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The Shipwrecked Man on the Shore Feraco Search for Human Potential 20 October 2011.

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Presentation on theme: "The Shipwrecked Man on the Shore Feraco Search for Human Potential 20 October 2011."— Presentation transcript:

1 The Shipwrecked Man on the Shore Feraco Search for Human Potential 20 October 2011

2 The Brahmin’s Son  Why does Siddhartha leave home?  “Leveled off”  Who accompanies him? Who does he leave behind?  Govinda goes, everyone else (including the Brahmin) stays

3 With the Samanas  What do the Samanas seek to deprive themselves of, and what do they seek to eliminate?  Everything! Food, sleep, etc.  Eliminate the self  Why are the Samanas “mistaken?”  Their approach contradicts life

4 Gotama  Why do Govinda and Siddhartha part ways?  Different approaches (leaf vs. stone, teachings vs. searching)  Why doesn’t Siddhartha stay with Gotama?  Gotama’s “Eureka!” moment can’t be shared (+ loophole)  Wants to be his own teacher rather than learn from others

5 Awakening  What sort of epiphany does Siddhartha experience?  Earlier attempts to find truth were futile  Tried to run from Self, but only ensured he’d obsess over it…therefore never understanding it

6 Kamala  What does Kamala represent?  The embodiment of passion and desire, as well as intelligence, power, love, and death  What steps does Siddhartha take to win her affection? What do these changes indicate?  They indicate how he pursues his goals  Haircut + cleanup + speaking + Kamaswami  Why is it important that Siddhartha dreams about Govinda changing into a woman?  Indicates transition from searching to indulgence/from deprivation to desire

7 Amongst the People  Which two “worlds” must Siddhartha inhabit during this phase of his life?  The world of commerce / desire / people  The world / prison he creates within himself  Why does Siddhartha believe he and Kamala cannot love one another?  He removes himself from everyone  Kamala practices love as art

8 Samsara  How is the samsara cycle evident in this chapter?  Endless routines of suffering – dice games, dancers, wine  Represents the middle of the cycle  Why does Siddhartha treat so much of life as a game?  Allows him to stay at a distance and pretend he’s exceptional  Learn rules dispassionately, then play at a remove  What “traps” Siddhartha?  Everything in the town  Superficial concerns of the world  Avoids real human connection  What plot revelation lies at the end of the chapter?  Kamala’s pregnancy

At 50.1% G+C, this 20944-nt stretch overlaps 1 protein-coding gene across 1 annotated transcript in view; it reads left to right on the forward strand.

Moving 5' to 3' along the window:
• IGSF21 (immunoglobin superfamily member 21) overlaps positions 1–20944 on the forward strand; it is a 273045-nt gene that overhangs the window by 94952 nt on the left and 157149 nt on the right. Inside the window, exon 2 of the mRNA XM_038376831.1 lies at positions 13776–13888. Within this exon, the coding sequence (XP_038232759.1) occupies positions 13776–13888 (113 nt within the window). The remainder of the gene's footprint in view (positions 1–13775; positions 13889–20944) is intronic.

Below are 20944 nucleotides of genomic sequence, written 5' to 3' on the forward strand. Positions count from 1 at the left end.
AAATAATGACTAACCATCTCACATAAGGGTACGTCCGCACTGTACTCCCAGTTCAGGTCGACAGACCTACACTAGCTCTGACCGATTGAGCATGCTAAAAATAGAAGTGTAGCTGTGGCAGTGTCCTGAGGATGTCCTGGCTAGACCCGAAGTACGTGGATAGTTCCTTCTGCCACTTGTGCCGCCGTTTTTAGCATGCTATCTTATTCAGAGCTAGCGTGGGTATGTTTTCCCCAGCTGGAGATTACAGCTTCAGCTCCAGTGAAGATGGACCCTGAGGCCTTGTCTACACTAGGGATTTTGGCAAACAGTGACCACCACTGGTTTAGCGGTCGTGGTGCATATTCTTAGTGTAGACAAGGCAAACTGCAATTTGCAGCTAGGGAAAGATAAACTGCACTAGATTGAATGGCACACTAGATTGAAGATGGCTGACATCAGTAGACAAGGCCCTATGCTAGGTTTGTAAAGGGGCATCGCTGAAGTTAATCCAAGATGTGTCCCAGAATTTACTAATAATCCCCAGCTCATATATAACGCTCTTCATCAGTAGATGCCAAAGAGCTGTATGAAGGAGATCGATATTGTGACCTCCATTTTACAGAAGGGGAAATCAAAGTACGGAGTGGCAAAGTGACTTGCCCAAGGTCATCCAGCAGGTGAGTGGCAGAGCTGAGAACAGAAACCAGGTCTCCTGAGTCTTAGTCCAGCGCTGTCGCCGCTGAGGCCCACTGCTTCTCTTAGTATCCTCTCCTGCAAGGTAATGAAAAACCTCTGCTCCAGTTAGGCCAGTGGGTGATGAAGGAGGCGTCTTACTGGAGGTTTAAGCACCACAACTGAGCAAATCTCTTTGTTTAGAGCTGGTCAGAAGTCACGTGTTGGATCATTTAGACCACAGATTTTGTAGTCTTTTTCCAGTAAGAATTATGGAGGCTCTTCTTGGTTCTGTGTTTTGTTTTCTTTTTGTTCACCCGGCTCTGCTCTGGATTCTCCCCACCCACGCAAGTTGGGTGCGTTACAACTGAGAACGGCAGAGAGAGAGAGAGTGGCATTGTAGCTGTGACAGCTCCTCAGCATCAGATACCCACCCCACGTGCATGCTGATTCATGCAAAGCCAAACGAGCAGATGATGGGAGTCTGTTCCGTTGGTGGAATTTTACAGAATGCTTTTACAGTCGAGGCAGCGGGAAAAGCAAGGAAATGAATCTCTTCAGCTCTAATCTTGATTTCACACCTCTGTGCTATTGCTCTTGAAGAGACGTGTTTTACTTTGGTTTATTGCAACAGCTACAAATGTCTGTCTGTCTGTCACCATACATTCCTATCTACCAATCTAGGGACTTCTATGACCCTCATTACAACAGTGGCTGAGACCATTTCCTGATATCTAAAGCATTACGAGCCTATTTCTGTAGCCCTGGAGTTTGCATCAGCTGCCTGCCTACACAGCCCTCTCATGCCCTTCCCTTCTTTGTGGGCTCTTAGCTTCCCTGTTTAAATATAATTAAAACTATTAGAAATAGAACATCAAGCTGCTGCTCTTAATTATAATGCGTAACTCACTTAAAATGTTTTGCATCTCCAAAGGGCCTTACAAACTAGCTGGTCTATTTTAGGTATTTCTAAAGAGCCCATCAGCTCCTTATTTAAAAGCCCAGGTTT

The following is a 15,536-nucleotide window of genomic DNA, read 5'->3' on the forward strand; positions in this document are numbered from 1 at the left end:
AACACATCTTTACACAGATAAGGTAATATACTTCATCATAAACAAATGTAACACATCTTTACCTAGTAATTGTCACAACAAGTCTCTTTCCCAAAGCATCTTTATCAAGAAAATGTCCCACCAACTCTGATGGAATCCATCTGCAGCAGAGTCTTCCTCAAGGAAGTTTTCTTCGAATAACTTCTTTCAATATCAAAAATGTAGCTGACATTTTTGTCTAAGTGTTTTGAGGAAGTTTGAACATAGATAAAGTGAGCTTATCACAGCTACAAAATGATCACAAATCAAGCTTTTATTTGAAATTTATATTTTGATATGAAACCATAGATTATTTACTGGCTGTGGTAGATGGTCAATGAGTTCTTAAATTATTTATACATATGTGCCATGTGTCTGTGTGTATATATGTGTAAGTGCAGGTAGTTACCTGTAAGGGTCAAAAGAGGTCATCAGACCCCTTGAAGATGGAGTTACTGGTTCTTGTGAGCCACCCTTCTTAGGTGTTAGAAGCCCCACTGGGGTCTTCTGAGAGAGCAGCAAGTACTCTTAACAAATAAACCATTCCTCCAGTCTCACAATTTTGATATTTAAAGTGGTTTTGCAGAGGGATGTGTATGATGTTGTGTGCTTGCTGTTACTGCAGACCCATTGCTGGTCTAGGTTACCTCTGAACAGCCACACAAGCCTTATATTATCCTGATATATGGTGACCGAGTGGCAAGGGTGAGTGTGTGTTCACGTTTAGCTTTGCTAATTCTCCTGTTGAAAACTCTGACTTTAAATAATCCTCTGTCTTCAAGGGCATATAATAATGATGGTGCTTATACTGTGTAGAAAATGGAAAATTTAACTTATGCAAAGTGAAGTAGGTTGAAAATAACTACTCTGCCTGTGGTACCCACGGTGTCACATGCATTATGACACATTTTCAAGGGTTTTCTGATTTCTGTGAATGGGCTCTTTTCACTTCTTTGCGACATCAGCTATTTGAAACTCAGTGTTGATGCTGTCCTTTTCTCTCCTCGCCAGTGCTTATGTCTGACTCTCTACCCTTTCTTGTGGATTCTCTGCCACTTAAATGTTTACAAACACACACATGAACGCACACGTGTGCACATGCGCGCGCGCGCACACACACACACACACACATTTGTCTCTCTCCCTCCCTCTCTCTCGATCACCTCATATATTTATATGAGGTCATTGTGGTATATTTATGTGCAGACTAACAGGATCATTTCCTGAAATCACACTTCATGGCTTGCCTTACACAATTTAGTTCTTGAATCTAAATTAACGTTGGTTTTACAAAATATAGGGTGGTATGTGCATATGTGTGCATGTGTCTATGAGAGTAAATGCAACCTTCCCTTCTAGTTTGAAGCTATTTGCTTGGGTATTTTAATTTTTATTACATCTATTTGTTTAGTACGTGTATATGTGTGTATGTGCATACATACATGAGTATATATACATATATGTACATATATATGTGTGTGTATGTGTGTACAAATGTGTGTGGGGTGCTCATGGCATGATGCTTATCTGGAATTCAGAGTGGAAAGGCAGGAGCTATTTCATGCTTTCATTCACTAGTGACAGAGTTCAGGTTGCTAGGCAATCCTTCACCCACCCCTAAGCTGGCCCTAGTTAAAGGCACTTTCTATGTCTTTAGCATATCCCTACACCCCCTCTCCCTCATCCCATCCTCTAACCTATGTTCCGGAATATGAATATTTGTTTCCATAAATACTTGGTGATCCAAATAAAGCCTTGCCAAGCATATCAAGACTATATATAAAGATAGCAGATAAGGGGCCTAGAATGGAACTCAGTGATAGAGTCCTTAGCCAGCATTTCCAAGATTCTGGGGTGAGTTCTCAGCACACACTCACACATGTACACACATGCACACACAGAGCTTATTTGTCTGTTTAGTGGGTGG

9 By the River  Why doesn’t Siddhartha commit suicide?  He hears the river and Om  Remembers what he’s forgotten – river as lens  Can you describe his meeting with Govinda? What is special about Govinda’s appearances?  How do Siddhartha’s clothes reflect the changing circumstances of his existence?  New phases of identity  Foresakes his clothes from home  Acquires fine clothes in order to impress Kamala and serve Kamaswami  Renounces these clothes while living with Vasudeva

10 The Ferryman  What has Vasudeva learned from the river, and how/why has he learned it?  To love everybody by seeing everybody, and by appreciating and understanding those he sees  How does Kamala die?  Helping her complaining son – being pulled from “the path”  Small dark snake  Killed slowly by poison

11 The Son  What are some differences between Vasudeva’s and Siddhartha’s approaches to caring for mini-Siddhartha?  Siddhartha indulges + imprisons; Vasudeva advocates for his release  Why does Siddhartha want to keep his son by the river?  Wants to protect him from suffering  Doesn’t want him to repeat his mistakes  Wants to satisfy his own desires/relieve pain  What is the symbolic meaning of the abandoned oar?  Oar = ability to navigate life = teachings and guidance a parent can offer  Abandoned oar = mini-Siddhartha casting aside anything Siddhartha tried to give him

12 Om  How does Siddhartha’s view of other people – not the ones he’s close to, but the general public – shift throughout the novel?  Moves from caring about others to worrying that their company will not satisfy him  Disdains all others as a Samana  Encounter with Gotama removes hostility  Still sets himself apart from the “common people”  Grows to disdain them again  Sheds this after staying with Vasudeva  What's going on during the scene with the faces by the river?  It’s one of those “Eureka!” moments  Siddhartha understands that time may be illusory (and that everything is connected) after experiencing the intersection of his past (seeing his father’s face in his own), present (spotting his own reflection), and future (chasing his son)  Emotional wound begins healing

13 Govinda  Who – what – does Siddhartha become by the end of the book?  A bodhisattva  What do we learn about knowledge – i.e., can all knowledge be taught?  Knowledge can be taught/communicated, but wisdom cannot – and without wisdom, knowledge doesn’t matter  How does Siddhartha advise the desperate Govinda?  Tells him nothing  Lets himself be used as a lens  What is Siddhartha’s final gift?  Govinda learns the lesson life had already tried to teach him  He sees what’s already there; as Siddhartha points out, that potential was always within him, just as w/the Buddha within the sinner

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